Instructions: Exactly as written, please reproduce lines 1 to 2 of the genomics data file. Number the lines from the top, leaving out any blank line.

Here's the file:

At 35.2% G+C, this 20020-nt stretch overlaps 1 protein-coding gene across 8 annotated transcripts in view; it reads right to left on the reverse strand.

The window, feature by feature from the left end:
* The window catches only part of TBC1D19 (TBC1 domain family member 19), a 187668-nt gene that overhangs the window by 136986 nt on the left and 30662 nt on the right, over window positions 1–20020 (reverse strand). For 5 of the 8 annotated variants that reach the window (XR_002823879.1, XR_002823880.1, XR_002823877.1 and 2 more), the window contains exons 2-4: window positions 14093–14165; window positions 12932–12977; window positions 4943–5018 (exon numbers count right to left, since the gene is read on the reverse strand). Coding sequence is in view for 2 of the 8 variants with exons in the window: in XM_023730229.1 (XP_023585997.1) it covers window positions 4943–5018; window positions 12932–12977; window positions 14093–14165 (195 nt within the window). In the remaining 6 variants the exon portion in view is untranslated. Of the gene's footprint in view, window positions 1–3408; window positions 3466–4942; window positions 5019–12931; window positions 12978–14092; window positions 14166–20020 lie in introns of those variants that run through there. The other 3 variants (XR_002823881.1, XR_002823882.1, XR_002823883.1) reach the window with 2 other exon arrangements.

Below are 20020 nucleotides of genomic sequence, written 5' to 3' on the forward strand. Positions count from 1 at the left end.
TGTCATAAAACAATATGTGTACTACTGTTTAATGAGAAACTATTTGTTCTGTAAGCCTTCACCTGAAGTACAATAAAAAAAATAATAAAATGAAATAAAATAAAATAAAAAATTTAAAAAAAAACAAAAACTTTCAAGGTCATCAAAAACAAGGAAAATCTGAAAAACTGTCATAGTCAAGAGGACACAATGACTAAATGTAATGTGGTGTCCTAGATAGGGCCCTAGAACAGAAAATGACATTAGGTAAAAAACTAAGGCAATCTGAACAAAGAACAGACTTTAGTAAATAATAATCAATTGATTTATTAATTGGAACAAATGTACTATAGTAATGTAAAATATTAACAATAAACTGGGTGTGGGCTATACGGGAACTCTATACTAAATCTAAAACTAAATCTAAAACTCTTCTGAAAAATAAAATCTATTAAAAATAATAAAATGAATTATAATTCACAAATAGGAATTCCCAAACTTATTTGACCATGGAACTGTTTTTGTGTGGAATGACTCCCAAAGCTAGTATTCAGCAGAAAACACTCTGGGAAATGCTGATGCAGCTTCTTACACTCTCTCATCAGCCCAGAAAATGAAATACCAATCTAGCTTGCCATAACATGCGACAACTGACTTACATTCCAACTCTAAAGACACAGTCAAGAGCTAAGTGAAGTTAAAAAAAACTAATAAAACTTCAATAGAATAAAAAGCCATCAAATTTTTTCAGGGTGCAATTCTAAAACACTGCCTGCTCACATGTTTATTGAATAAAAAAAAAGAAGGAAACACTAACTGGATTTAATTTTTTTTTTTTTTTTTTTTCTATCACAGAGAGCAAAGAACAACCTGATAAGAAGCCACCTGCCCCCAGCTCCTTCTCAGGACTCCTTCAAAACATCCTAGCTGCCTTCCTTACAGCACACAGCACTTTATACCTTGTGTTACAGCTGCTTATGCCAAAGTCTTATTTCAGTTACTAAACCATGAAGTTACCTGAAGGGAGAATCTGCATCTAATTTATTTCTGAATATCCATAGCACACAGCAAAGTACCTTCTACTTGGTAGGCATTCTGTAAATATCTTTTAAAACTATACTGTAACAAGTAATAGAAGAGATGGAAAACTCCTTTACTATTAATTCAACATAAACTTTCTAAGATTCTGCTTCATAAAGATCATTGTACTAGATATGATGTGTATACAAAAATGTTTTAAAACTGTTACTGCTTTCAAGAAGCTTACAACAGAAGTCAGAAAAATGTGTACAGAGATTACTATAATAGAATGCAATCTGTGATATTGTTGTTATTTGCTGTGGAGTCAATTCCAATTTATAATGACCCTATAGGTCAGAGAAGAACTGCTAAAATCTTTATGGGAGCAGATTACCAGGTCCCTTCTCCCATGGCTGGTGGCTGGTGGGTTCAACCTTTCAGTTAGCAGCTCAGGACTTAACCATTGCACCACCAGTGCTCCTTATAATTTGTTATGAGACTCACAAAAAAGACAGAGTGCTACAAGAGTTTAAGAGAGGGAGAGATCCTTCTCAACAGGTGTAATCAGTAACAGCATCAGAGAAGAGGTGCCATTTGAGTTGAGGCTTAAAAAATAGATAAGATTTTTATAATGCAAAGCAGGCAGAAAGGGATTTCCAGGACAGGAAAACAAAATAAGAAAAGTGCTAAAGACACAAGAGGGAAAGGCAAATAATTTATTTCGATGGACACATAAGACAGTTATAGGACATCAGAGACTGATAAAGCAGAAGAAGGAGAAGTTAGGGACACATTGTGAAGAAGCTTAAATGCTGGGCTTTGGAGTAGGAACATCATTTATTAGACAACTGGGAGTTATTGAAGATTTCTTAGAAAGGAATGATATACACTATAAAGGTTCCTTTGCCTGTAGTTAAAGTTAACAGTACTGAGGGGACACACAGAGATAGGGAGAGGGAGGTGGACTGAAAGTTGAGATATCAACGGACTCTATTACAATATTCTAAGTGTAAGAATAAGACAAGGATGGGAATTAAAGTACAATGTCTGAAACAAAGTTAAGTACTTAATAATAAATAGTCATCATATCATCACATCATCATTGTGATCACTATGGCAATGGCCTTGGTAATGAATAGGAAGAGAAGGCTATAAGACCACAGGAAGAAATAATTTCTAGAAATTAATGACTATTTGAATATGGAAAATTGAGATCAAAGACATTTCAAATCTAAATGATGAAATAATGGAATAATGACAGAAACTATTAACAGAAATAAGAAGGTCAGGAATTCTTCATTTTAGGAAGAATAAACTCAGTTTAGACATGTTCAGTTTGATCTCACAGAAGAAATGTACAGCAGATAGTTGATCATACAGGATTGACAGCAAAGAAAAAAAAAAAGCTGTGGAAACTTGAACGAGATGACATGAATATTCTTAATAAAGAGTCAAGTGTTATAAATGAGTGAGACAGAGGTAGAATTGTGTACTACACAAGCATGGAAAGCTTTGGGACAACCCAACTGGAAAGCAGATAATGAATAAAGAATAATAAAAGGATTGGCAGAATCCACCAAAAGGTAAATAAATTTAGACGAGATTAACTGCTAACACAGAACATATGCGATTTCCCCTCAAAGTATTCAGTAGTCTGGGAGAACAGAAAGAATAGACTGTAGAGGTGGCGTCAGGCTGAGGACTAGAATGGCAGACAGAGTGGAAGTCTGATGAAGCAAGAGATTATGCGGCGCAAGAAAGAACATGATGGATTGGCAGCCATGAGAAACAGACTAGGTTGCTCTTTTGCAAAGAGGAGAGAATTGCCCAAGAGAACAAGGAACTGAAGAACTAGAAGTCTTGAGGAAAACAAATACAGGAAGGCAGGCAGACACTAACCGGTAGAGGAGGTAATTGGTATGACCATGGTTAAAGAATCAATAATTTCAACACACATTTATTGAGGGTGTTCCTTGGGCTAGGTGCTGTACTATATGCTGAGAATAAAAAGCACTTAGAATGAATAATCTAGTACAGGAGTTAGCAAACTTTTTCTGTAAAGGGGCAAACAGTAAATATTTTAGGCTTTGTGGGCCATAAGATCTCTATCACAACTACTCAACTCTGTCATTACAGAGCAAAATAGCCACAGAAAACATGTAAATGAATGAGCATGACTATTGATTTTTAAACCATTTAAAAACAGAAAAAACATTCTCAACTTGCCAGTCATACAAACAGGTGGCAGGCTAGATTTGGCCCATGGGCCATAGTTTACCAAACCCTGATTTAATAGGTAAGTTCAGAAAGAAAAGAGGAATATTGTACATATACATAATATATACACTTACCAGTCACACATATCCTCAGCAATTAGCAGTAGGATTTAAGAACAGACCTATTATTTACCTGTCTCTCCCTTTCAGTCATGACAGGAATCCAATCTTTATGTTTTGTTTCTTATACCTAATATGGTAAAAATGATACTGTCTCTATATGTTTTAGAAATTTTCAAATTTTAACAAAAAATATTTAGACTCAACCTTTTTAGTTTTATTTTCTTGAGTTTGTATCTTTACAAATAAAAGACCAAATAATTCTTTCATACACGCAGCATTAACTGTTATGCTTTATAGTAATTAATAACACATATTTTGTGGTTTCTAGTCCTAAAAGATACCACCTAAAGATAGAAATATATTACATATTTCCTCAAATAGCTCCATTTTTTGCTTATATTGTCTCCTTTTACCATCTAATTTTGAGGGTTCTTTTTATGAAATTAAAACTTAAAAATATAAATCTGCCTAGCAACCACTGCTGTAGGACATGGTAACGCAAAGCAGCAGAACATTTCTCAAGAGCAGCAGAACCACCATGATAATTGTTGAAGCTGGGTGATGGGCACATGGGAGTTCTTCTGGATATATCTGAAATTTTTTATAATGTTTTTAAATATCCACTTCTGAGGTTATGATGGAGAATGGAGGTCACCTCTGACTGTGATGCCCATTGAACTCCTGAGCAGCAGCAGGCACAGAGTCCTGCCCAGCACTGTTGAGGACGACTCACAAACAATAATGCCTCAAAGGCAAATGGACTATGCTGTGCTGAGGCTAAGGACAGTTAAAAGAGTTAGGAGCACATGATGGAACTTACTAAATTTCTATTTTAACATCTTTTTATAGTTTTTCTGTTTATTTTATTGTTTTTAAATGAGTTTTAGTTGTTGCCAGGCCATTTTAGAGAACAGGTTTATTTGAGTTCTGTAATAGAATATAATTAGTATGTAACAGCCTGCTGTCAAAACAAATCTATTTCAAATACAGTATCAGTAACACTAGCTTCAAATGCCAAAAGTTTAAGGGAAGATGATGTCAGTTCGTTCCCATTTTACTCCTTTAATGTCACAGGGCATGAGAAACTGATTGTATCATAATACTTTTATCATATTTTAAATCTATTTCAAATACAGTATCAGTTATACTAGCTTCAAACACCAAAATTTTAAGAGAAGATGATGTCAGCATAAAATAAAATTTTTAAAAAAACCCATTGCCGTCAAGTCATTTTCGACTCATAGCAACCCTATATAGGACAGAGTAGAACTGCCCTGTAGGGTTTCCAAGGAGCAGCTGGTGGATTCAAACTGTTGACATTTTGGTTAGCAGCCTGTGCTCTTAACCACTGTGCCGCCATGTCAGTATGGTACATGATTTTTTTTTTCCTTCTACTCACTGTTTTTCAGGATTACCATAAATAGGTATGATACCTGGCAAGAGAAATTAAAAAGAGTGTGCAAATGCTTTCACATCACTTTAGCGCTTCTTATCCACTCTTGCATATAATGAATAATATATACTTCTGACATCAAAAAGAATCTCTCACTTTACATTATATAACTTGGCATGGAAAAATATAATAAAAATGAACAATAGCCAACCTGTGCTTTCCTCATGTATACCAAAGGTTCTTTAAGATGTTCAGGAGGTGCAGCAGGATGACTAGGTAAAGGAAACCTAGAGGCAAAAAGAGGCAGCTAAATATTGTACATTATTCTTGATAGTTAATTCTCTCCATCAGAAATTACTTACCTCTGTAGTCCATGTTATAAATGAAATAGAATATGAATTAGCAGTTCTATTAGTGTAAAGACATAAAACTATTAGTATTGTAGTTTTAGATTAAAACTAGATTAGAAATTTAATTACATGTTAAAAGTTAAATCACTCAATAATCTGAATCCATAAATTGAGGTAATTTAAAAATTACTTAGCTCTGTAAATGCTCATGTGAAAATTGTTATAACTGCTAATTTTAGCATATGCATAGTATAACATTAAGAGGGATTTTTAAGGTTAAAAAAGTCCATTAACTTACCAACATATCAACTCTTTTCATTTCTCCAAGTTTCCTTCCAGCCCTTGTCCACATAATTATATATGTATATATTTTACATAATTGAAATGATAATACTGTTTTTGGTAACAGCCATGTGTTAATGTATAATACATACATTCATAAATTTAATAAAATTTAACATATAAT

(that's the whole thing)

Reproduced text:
At 35.2% G+C, this 20020-nt stretch overlaps 1 protein-coding gene across 8 annotated transcripts in view; it reads right to left on the reverse strand.

The window, feature by feature from the left end: